consumer proposal,  income tax

My Husband Lied About $350,000 of CRA Debt. What Now?

A READER ASKS:

Hello, we are 37 F+M married in Ontario for 17 years. Teenage kids. I make $70k in a government job with pension. He owns a contracting business that he opened about 15 years ago. We are well known. He is very successful with several great employees and we get a lot of business. After expenses and wages he might clear $100k. We have $109,000 in the bank combined, today.

Through our entire relationship he has paid for everything in cash. Even multiple vehicles. Trips. He saves for what he wants and buys it. He has never had a credit card. All our finances are separate and we have no joint accounts.

After years of pressure to buy a house he caved. We were refused a mortgage of $300k based on his $350k tax debt with CRA. I had no idea this was a thing. He says his old accountant stole from him. Did all his paperwork wrong to hide it. They did have a big falling out years ago and the guy left the province. He has been making payments to CRA. My husband is street smart but not book smart and somehow I believe this.

I’m furious. It was clear he had been hiding this for years with convincing me to rent long term and not having credit cards, keeping our accounts separate. I’m stewing the idea of leaving over something like this but know I need to stay by his side.

My questions are:

What is my responsibility if anything toward this debt, now or if something happens to him and it still exists? Is there any hope for us to own property? Is a private lender going to give us a mortgage?

WE RESPOND:

His explanation for his tax debt (his old accountant stole from him) doesn’t ring true. It’s likely he just never bothered paying taxes on his income, which is very common in the trades.

Based on the information you’ve disclosed, you’d have no responsibility for his income tax debt unless he transferred or gifted you assets at a time he was in arrears with his income tax obligations. In that situation, you may be assessed by the Canada Revenue Agency for the fair market value of the gift or asset transferred. For example, if your husband purchased a car for you as a birthday gift valued at $30,000 at a time when he owed taxes that he couldn’t pay, you could be assessed $30,000 by the Canada Revenue Agency. This is called a Section 160 assessment under the Income Tax Act.

Assuming you still want to stand by him, have him read this post with you and ask him to confirm if he’s addressed the following issues with an accountant:

  1. Is it just personal income taxes that he owes? If he runs a business and earns more than $30,000 per year, then he needs to charge GST to his customers. If he failed to do this, then he’ll be liable for this as well after CRA performs an audit of his business records. He’ll be personally liable if he’s a sole proprietor or he’ll be personally liable as a director if he incorporated his business.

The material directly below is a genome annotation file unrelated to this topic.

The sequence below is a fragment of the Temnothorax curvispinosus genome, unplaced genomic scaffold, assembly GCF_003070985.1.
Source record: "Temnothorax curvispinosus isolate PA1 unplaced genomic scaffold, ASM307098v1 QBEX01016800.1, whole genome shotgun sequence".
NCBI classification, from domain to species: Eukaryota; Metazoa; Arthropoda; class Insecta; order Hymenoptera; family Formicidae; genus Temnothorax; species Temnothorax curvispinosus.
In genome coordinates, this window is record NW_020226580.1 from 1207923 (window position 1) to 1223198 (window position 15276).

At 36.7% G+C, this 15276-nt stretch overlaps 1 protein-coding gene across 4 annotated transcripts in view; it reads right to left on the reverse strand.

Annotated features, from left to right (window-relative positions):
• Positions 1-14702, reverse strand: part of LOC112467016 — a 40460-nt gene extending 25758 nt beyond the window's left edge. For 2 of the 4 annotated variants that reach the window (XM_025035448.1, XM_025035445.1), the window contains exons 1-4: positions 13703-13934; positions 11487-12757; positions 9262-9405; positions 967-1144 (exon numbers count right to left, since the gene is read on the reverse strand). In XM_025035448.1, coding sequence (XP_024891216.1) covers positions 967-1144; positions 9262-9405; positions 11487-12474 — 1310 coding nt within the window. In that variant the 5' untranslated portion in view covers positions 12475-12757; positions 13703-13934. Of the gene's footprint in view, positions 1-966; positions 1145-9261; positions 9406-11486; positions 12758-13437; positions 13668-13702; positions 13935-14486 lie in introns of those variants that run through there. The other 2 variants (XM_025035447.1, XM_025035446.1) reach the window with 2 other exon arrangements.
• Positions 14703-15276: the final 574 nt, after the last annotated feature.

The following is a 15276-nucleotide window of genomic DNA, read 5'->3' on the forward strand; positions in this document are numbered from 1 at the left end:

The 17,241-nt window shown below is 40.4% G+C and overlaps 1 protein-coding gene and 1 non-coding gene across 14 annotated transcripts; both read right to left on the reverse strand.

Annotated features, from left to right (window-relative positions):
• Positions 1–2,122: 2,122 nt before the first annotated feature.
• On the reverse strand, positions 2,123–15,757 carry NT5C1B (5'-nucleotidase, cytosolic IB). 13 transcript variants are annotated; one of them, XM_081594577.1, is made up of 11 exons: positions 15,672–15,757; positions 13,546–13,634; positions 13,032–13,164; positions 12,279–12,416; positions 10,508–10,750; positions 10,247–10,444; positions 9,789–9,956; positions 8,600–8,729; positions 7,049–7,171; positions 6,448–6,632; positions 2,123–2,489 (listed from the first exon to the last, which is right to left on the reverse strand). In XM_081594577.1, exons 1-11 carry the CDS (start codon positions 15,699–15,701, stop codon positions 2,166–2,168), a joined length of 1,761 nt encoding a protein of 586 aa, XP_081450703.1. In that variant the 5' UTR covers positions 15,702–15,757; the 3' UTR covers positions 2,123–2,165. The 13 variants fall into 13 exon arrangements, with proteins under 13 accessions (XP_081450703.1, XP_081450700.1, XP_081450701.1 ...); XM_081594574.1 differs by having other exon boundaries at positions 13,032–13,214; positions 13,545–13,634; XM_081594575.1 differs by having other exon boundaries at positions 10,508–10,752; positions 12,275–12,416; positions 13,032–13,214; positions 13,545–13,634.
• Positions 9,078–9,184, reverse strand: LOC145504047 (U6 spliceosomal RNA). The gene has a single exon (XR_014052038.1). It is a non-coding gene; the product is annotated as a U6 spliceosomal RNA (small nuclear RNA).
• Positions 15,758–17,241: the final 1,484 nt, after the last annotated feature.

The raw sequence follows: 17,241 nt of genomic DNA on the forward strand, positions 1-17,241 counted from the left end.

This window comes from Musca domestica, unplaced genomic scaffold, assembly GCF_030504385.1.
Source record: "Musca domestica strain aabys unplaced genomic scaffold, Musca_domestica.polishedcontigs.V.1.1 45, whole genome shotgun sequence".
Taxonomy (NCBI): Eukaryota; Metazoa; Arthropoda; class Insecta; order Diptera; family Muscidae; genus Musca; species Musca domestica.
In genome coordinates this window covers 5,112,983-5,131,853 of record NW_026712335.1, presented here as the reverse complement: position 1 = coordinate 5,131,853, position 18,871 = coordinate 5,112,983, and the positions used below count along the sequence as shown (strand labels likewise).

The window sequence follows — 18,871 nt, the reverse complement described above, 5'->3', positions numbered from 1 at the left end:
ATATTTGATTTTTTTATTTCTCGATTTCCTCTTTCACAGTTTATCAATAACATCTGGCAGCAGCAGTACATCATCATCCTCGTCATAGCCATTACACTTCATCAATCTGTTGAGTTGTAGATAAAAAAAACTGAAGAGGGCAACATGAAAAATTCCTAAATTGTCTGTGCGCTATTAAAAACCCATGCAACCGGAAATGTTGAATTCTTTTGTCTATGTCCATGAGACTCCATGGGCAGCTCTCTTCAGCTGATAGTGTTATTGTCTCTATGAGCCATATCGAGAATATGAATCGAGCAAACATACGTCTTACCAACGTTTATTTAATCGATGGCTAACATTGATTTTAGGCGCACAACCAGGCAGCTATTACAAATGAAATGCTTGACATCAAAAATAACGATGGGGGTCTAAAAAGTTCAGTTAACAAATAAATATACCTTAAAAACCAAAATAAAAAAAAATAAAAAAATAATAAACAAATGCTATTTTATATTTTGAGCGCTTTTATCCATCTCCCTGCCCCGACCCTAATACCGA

2. You mentioned that he has employees – in which case he’s personally liable for any unremitted income taxes, CPP and EI withheld from his employees at source as well as the employer portion of EI and CPP. If never bothered withholding payroll taxes from his employees, then the CRA will calculate the payroll taxes that he’s on the hook for if they ever perform an payroll audit. Again, as for the GST, he’ll be personally liable if he’s a sole proprietor or he’ll be personally liable as a director if he incorporated his business.
  3. He may have also been required to pay WSIB premiums for the employees he has on staff. This would be discovered by a WSIB audit and he’d be personally liable for this if he’s a sole proprietor (however if he’s incorporated, he wouldn’t be personally be liable as a director).

So the question is this: does the $350,000 he owes to CRA encapsulate GST and payroll taxes as well as personal income tax? If not, then your husband needs to sort out with the assistance of an accountant what he may owe in addition to the $350k.

Assuming your husband does the right thing and retains an accountant to bring his personal income tax, GST, payroll tax and WSIB filings current, and that there’s no foreseeable way that he’ll be able to pay this debt in full, he can attempt to make a settlement with CRA and WSIB by filing a proposal with the assistance of a Licensed Insolvency Trustee. A proposal filed under the Bankruptcy & Insolvency Act would allow him to repay a portion of what he owes (say 50%) over a 5 year period. If he can generate enough money from his business (after paying his business taxes as described above) to make monthly payments towards the proposal, this might be a solution for him.

Victor is the President of Fong and Partners Inc. He is a Licensed Insolvency Trustee and Chartered Professional Accountant. With over 20 years of experience in the insolvency field, Victor has been involved in both corporate and consumer insolvency engagements. Previously with a large national firm, Victor founded Fong and Partners Inc. in 2007 so that he could dedicate his professional life to help people from all walks of life to deal with their debt.

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